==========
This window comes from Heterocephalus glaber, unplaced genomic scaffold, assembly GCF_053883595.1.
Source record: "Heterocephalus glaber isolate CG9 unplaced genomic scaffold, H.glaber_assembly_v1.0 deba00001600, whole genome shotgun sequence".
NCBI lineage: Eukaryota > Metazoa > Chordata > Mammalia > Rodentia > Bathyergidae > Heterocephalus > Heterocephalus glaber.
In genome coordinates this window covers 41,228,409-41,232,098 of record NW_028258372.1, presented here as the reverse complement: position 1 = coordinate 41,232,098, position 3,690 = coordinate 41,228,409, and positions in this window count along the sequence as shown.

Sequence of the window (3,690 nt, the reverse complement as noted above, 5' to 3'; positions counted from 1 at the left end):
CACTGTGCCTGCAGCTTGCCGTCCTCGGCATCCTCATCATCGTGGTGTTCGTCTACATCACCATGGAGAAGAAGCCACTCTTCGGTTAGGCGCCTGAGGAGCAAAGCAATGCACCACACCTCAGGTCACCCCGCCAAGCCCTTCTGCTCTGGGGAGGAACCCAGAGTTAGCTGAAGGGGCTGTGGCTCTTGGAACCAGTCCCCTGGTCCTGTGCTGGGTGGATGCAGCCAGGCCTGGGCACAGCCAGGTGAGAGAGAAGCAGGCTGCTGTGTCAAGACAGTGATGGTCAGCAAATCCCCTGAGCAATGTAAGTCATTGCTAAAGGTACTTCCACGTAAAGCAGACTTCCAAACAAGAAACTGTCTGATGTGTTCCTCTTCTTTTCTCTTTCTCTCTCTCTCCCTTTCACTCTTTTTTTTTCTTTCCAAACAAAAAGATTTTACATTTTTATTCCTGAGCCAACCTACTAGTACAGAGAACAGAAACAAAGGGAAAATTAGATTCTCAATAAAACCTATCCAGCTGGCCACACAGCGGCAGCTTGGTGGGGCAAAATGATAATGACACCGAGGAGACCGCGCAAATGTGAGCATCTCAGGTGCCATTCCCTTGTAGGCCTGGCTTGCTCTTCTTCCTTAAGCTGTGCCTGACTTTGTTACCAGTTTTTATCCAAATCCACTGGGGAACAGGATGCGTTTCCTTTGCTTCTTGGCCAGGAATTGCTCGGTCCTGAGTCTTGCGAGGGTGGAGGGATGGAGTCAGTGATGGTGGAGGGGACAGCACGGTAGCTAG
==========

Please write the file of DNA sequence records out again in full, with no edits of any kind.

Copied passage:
This window comes from Heterocephalus glaber, unplaced genomic scaffold, assembly GCF_053883595.1.
Source record: "Heterocephalus glaber isolate CG9 unplaced genomic scaffold, H.glaber_assembly_v1.0 deba00001600, whole genome shotgun sequence".
NCBI lineage: Eukaryota > Metazoa > Chordata > Mammalia > Rodentia > Bathyergidae > Heterocephalus > Heterocephalus glaber.
In genome coordinates this window covers 41,228,409-41,232,098 of record NW_028258372.1, presented here as the reverse complement: position 1 = coordinate 41,232,098, position 3,690 = coordinate 41,228,409, and positions in this window count along the sequence as shown.

Sequence of the window (3,690 nt, the reverse complement as noted above, 5' to 3'; positions counted from 1 at the left end):
CACTGTGCCTGCAGCTTGCCGTCCTCGGCATCCTCATCATCGTGGTGTTCGTCTACATCACCATGGAGAAGAAGCCACTCTTCGGTTAGGCGCCTGAGGAGCAAAGCAATGCACCACACCTCAGGTCACCCCGCCAAGCCCTTCTGCTCTGGGGAGGAACCCAGAGTTAGCTGAAGGGGCTGTGGCTCTTGGAACCAGTCCCCTGGTCCTGTGCTGGGTGGATGCAGCCAGGCCTGGGCACAGCCAGGTGAGAGAGAAGCAGGCTGCTGTGTCAAGACAGTGATGGTCAGCAAATCCCCTGAGCAATGTAAGTCATTGCTAAAGGTACTTCCACGTAAAGCAGACTTCCAAACAAGAAACTGTCTGATGTGTTCCTCTTCTTTTCTCTTTCTCTCTCTCTCCCTTTCACTCTTTTTTTTTCTTTCCAAACAAAAAGATTTTACATTTTTATTCCTGAGCCAACCTACTAGTACAGAGAACAGAAACAAAGGGAAAATTAGATTCTCAATAAAACCTATCCAGCTGGCCACACAGCGGCAGCTTGGTGGGGCAAAATGATAATGACACCGAGGAGACCGCGCAAATGTGAGCATCTCAGGTGCCATTCCCTTGTAGGCCTGGCTTGCTCTTCTTCCTTAAGCTGTGCCTGACTTTGTTACCAGTTTTTATCCAAATCCACTGGGGAACAGGATGCGTTTCCTTTGCTTCTTGGCCAGGAATTGCTCGGTCCTGAGTCTTGCGAGGGTGGAGGGATGGAGTCAGTGATGGTGGAGGGGACAGCACGGTAGCTAG